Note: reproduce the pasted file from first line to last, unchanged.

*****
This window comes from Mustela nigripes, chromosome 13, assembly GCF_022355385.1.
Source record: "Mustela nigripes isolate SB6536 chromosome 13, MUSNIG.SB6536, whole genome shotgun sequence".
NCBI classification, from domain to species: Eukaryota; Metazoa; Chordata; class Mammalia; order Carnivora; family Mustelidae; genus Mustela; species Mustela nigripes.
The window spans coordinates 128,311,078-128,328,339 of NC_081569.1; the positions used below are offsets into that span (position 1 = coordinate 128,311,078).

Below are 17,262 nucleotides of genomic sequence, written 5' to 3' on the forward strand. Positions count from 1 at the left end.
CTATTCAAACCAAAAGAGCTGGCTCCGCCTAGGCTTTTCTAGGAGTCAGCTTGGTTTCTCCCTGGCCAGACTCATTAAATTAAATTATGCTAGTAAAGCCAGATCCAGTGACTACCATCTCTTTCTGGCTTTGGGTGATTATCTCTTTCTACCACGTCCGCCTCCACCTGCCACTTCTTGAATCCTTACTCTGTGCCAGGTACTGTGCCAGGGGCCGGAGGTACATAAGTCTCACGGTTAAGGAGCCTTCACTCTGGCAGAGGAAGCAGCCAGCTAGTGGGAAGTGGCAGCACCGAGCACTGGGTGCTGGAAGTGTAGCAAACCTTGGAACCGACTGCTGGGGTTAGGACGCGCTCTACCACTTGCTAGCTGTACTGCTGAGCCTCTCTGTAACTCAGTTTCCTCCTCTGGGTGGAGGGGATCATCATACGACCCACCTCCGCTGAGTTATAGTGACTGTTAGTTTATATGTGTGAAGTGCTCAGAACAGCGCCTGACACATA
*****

This window comes from Mustela nigripes, chromosome 13, assembly GCF_022355385.1.
Source record: "Mustela nigripes isolate SB6536 chromosome 13, MUSNIG.SB6536, whole genome shotgun sequence".
NCBI classification, from domain to species: Eukaryota; Metazoa; Chordata; class Mammalia; order Carnivora; family Mustelidae; genus Mustela; species Mustela nigripes.
The window spans coordinates 128,311,078-128,328,339 of NC_081569.1; the positions used below are offsets into that span (position 1 = coordinate 128,311,078).

Below are 17,262 nucleotides of genomic sequence, written 5' to 3' on the forward strand. Positions count from 1 at the left end.
CTATTCAAACCAAAAGAGCTGGCTCCGCCTAGGCTTTTCTAGGAGTCAGCTTGGTTTCTCCCTGGCCAGACTCATTAAATTAAATTATGCTAGTAAAGCCAGATCCAGTGACTACCATCTCTTTCTGGCTTTGGGTGATTATCTCTTTCTACCACGTCCGCCTCCACCTGCCACTTCTTGAATCCTTACTCTGTGCCAGGTACTGTGCCAGGGGCCGGAGGTACATAAGTCTCACGGTTAAGGAGCCTTCACTCTGGCAGAGGAAGCAGCCAGCTAGTGGGAAGTGGCAGCACCGAGCACTGGGTGCTGGAAGTGTAGCAAACCTTGGAACCGACTGCTGGGGTTAGGACGCGCTCTACCACTTGCTAGCTGTACTGCTGAGCCTCTCTGTAACTCAGTTTCCTCCTCTGGGTGGAGGGGATCATCATACGACCCACCTCCGCTGAGTTATAGTGACTGTTAGTTTATATGTGTGAAGTGCTCAGAACAGCGCCTGACACATA